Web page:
Loading

JPD: Crime Down in Jackson Despite Recent Horrendous Murders

 Jackson Police Department Chief Lee Vance applauded the patrol division for successful efforts in lowering the crime percentage in various precincts.

Jackson Police Department Chief Lee Vance applauded the patrol division for successful efforts in lowering the crime percentage in various precincts. Photo by Imani Khayyam.

— Jackson Police Department leaders praised each other Thursday afternoon, June 15, for decreasing major crime percentages by 14.6-percent from 2016 to 2017, despite recent acts of violence in Mississippi.

In the past few months, citizens have experienced the murder of 6-year-old Kingston Frazier, a suicide with a man hanging from a tree, and the decapitation and burning of Jeremy Jerome Jackson.

Still, the June 5 to June 11 COMSTAT report shows positive crime trends. The total number of major crimes reported so far this year are 2,542, compared to last year's of 2,976 major crimes for the same period. Precinct 2, which covers the west Jackson area, leads with 798 crimes reported so far this year and 807 last year. Commander Jarratt Taylor manages this area.

Precincts 1 and 4 have lowered crime by 24.5 percent and 26 percent. Commander Thaddeus Jones covers Precinct 1, or south Jackson. Commander Keith Freeman covers Precinct 4, or northeast Jackson.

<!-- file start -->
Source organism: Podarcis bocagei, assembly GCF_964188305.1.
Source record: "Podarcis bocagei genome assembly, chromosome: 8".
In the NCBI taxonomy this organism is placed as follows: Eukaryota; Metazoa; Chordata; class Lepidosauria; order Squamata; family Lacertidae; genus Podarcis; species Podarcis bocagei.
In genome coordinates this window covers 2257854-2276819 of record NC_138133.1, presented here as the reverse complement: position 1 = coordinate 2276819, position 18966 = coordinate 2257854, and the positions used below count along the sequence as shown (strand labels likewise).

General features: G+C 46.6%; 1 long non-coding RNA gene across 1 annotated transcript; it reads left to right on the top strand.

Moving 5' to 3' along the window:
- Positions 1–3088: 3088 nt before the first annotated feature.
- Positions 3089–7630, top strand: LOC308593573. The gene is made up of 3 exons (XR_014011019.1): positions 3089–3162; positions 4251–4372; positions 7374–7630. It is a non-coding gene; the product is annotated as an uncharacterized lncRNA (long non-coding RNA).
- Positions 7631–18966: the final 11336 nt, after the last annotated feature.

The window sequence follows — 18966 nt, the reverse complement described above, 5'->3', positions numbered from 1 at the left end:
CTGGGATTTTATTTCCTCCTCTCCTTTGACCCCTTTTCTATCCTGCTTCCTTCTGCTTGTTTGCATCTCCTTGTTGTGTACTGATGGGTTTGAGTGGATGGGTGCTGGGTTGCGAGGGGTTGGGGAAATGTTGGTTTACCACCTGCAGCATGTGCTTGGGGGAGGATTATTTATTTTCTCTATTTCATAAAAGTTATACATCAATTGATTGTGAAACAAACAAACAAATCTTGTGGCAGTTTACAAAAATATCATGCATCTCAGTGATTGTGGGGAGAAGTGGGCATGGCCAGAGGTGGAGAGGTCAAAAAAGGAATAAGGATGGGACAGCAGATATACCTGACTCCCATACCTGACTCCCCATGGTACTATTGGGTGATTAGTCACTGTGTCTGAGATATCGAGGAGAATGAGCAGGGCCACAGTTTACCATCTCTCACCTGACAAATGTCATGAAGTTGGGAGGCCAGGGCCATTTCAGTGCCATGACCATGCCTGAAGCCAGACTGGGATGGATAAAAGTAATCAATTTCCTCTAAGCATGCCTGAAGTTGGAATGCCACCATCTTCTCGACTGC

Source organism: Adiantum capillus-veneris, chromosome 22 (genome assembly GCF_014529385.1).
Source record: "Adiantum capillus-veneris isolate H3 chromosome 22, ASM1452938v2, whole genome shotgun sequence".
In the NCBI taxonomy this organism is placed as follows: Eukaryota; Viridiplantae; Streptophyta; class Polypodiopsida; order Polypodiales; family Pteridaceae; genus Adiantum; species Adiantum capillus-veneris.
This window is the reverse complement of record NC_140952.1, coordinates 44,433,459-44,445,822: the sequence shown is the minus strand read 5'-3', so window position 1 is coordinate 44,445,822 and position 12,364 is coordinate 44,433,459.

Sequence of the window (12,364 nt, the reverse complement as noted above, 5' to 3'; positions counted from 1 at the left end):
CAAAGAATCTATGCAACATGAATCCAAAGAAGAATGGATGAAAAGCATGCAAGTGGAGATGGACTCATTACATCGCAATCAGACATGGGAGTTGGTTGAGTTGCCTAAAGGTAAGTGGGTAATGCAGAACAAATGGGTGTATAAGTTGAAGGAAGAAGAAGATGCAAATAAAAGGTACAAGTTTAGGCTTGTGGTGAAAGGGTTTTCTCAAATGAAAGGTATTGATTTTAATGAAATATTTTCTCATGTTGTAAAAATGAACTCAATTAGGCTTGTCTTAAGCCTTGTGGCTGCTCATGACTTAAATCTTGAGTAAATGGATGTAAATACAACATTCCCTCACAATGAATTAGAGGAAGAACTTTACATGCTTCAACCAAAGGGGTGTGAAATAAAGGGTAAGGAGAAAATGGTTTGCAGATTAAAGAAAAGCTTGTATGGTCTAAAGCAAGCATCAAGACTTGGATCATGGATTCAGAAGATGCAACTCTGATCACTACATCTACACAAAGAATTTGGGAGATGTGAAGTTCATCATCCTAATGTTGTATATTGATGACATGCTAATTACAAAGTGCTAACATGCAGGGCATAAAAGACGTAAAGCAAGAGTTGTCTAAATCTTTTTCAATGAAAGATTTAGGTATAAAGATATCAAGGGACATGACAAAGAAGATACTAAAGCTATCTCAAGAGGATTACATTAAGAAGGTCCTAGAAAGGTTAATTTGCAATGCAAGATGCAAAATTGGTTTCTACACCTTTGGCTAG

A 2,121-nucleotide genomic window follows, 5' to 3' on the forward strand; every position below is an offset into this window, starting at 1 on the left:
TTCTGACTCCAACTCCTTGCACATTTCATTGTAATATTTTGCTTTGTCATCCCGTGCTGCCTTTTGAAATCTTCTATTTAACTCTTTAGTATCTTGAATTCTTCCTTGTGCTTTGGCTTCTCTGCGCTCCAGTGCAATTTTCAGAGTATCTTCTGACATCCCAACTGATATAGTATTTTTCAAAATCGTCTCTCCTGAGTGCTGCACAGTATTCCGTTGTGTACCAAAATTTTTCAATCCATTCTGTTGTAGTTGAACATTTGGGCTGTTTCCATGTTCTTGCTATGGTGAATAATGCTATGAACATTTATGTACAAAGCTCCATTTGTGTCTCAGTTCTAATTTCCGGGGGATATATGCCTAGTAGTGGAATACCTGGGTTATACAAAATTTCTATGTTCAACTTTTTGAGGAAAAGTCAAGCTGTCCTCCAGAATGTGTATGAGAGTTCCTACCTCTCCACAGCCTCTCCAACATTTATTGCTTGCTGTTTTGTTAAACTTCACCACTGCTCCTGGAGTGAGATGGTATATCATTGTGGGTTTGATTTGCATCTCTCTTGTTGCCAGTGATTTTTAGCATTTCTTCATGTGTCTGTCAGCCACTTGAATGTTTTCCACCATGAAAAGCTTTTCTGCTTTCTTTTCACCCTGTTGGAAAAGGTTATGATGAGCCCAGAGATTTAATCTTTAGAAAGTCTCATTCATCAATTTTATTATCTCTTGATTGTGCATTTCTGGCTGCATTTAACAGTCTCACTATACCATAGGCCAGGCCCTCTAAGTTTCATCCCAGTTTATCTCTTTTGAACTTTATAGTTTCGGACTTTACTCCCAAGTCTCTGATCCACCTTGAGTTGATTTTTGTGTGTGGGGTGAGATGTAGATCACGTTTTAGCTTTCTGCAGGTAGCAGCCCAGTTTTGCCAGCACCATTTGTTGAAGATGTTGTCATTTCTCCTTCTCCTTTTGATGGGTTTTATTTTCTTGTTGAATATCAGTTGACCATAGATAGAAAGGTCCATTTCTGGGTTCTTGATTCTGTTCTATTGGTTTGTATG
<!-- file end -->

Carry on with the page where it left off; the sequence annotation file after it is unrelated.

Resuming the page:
JPD Assistant Chief Allen White stressed awareness and safety to his officers while patrolling the streets of Jackson.

"Please, our number-one priority is our officers' safety. That's first and foremost, and then we try to keep the crime down. We got to keep our people safe," White said.

JPD Chief Lee Vance followed. "These days and times are bringing about a lot of threats (and) a lot of dangers from places that I never experienced when I was working the streets," Vance said.

He said recent incidents such as the shooting in Alexandria, Va., involving active shooters who posed threats to mass groups of citizens and officers remind officers to stay alert despite the number of arrests.

"Too many of these things are being played out in the middle of American streets, inside American buildings, and at American parks. So, again, the average patrol officer has to be thinking about all these things," he said.

This story was edited. It originally referred to the suicide as a "lynching suicide".

Email city reporting intern William Kelly III at william@jacksonfreepress.com.


comments powered by Disqus